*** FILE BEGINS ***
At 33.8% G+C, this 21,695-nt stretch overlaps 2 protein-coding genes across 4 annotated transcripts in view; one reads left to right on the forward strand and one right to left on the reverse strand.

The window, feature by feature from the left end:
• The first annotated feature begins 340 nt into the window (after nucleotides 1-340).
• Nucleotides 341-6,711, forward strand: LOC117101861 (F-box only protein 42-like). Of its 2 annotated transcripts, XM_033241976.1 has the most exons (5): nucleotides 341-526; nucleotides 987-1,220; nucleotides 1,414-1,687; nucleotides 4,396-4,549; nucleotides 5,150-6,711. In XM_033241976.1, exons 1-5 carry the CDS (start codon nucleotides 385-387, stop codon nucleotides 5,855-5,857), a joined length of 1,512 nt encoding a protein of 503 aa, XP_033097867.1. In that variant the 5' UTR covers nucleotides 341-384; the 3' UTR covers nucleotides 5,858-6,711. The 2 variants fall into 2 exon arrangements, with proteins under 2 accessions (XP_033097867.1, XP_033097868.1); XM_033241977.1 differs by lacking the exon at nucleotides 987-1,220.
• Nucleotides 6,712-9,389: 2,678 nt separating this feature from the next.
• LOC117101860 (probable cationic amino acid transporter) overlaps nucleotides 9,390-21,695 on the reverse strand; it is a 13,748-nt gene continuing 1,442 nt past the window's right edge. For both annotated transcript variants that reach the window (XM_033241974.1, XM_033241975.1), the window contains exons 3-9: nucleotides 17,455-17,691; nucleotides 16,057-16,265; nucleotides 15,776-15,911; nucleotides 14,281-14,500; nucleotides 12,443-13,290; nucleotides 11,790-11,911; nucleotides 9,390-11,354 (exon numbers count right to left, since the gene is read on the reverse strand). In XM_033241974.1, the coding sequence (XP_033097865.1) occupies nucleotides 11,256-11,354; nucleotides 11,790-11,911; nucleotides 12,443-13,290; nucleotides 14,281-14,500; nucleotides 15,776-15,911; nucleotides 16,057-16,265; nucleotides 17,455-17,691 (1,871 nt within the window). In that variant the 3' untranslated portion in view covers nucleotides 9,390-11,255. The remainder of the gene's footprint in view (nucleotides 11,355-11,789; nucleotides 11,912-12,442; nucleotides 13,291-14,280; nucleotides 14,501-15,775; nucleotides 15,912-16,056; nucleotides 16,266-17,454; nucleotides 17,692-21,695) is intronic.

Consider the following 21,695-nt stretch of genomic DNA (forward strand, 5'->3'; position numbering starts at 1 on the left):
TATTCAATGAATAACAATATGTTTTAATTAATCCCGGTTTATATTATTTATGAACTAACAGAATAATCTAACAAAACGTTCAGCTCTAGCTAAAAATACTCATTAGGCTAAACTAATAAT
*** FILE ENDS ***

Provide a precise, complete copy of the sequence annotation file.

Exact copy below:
At 33.8% G+C, this 21,695-nt stretch overlaps 2 protein-coding genes across 4 annotated transcripts in view; one reads left to right on the forward strand and one right to left on the reverse strand.

The window, feature by feature from the left end:
• The first annotated feature begins 340 nt into the window (after nucleotides 1-340).
• Nucleotides 341-6,711, forward strand: LOC117101861 (F-box only protein 42-like). Of its 2 annotated transcripts, XM_033241976.1 has the most exons (5): nucleotides 341-526; nucleotides 987-1,220; nucleotides 1,414-1,687; nucleotides 4,396-4,549; nucleotides 5,150-6,711. In XM_033241976.1, exons 1-5 carry the CDS (start codon nucleotides 385-387, stop codon nucleotides 5,855-5,857), a joined length of 1,512 nt encoding a protein of 503 aa, XP_033097867.1. In that variant the 5' UTR covers nucleotides 341-384; the 3' UTR covers nucleotides 5,858-6,711. The 2 variants fall into 2 exon arrangements, with proteins under 2 accessions (XP_033097867.1, XP_033097868.1); XM_033241977.1 differs by lacking the exon at nucleotides 987-1,220.
• Nucleotides 6,712-9,389: 2,678 nt separating this feature from the next.
• LOC117101860 (probable cationic amino acid transporter) overlaps nucleotides 9,390-21,695 on the reverse strand; it is a 13,748-nt gene continuing 1,442 nt past the window's right edge. For both annotated transcript variants that reach the window (XM_033241974.1, XM_033241975.1), the window contains exons 3-9: nucleotides 17,455-17,691; nucleotides 16,057-16,265; nucleotides 15,776-15,911; nucleotides 14,281-14,500; nucleotides 12,443-13,290; nucleotides 11,790-11,911; nucleotides 9,390-11,354 (exon numbers count right to left, since the gene is read on the reverse strand). In XM_033241974.1, the coding sequence (XP_033097865.1) occupies nucleotides 11,256-11,354; nucleotides 11,790-11,911; nucleotides 12,443-13,290; nucleotides 14,281-14,500; nucleotides 15,776-15,911; nucleotides 16,057-16,265; nucleotides 17,455-17,691 (1,871 nt within the window). In that variant the 3' untranslated portion in view covers nucleotides 9,390-11,255. The remainder of the gene's footprint in view (nucleotides 11,355-11,789; nucleotides 11,912-12,442; nucleotides 13,291-14,280; nucleotides 14,501-15,775; nucleotides 15,912-16,056; nucleotides 16,266-17,454; nucleotides 17,692-21,695) is intronic.

Consider the following 21,695-nt stretch of genomic DNA (forward strand, 5'->3'; position numbering starts at 1 on the left):
TATTCAATGAATAACAATATGTTTTAATTAATCCCGGTTTATATTATTTATGAACTAACAGAATAATCTAACAAAACGTTCAGCTCTAGCTAAAAATACTCATTAGGCTAAACTAATAAT